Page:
Is it possible to catch an exception of lambda type?

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While it is good practice to throw only exceptions of types derived from std::exception class, C++ makes it possible to throw anything. All below examples are valid C++:

throw "foo";  // throws an instance of const char* throw 5;      // throws an instance of int  struct {} anon; throw anon;   // throws an instance of not-named structure  throw []{};   // throws a lambda! 

The last example is interesting, as it potentially allows passing some code to execute at catch site without having to define a separate class or function.

But is it at all possible to catch a lambda (or a closure)? catch ([]{} e) does not work.


Exception handlers are matched based on type, and the implicit conversions done to match an exception object to a handler are more limited than in other contexts.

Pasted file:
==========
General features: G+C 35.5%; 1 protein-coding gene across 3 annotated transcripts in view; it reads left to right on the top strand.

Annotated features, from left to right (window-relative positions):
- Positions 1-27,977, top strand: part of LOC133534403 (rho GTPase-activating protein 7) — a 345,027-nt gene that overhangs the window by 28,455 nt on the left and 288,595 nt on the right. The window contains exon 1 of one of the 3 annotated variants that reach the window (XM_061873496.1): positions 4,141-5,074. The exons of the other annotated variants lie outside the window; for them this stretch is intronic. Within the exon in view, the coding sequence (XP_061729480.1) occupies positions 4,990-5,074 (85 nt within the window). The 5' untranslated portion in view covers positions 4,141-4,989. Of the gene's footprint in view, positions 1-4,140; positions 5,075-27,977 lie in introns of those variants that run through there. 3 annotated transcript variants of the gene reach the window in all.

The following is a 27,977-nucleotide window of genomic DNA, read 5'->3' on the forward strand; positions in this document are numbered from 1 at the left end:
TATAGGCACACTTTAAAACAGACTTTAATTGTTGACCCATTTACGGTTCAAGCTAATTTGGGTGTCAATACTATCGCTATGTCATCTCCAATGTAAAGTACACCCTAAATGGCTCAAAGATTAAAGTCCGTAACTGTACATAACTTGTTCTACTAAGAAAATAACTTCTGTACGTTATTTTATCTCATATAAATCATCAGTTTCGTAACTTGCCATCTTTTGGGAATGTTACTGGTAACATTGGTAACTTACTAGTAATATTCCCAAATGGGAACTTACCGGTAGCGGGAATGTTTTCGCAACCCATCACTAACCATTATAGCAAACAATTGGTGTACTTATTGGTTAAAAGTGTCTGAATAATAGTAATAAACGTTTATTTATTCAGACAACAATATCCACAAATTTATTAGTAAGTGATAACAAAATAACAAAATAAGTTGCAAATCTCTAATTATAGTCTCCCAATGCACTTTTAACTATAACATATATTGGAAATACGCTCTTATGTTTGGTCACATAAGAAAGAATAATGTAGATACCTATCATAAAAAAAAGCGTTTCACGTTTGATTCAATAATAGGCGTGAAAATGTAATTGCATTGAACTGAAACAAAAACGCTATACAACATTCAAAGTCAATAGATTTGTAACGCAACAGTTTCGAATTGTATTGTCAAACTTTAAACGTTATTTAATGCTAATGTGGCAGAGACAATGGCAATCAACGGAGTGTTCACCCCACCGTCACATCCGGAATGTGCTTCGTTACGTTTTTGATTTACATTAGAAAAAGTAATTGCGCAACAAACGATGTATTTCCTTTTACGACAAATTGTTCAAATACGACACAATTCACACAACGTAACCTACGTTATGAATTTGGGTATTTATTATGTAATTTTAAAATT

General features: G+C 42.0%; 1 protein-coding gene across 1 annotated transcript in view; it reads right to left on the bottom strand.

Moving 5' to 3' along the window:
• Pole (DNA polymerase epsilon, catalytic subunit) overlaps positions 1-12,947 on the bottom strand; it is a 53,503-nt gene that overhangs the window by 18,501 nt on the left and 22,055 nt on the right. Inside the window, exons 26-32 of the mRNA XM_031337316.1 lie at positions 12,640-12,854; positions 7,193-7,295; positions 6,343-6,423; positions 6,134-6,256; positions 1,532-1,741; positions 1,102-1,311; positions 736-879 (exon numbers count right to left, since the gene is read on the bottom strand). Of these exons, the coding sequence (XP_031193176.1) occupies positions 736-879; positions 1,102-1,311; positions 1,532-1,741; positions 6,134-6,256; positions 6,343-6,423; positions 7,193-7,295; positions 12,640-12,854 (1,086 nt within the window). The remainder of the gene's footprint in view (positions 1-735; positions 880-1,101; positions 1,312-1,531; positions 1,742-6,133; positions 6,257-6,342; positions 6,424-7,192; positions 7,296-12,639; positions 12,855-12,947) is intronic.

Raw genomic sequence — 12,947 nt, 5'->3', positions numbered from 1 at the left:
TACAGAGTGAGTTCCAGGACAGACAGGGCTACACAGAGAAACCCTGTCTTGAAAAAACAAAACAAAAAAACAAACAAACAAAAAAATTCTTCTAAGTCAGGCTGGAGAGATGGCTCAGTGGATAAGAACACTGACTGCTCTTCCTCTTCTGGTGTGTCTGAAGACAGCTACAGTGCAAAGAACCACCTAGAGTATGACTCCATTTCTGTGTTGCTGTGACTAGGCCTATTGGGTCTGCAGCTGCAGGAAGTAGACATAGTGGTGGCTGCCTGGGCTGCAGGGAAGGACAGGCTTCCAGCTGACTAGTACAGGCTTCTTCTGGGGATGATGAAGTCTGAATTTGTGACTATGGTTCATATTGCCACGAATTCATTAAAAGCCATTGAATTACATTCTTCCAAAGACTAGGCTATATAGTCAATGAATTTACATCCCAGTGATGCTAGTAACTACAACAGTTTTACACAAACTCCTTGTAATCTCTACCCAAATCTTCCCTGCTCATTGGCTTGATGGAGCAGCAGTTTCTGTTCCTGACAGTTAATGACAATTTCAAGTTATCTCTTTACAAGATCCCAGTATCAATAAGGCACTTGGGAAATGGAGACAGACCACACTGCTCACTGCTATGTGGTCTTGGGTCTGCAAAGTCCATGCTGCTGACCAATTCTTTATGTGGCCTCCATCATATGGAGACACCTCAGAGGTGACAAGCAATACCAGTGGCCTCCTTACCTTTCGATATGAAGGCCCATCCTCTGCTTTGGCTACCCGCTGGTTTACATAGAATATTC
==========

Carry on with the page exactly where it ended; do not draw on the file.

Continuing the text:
Each lambda expression introduces a closure type that is unique to the surrounding scope. So your naive attempt cannot work, for []{} has an entirely different type in the throw expression and the handler!

But you are correct. C++ allows you to throw any object. So if you explicitly convert the lambda before-hand to a type that matches an exception handler, it will allow you to call that arbitrary callable. For instance:

try {     throw std::function<void()>{ []{} }; // Note the explicit conversion } catch(std::function<void()> const& f) {     f(); } 

This may have interesting utility, but I'd caution against throwing things not derived from std::exception. A better option would probably be to create a type that derives from std::exception and can hold a callable.


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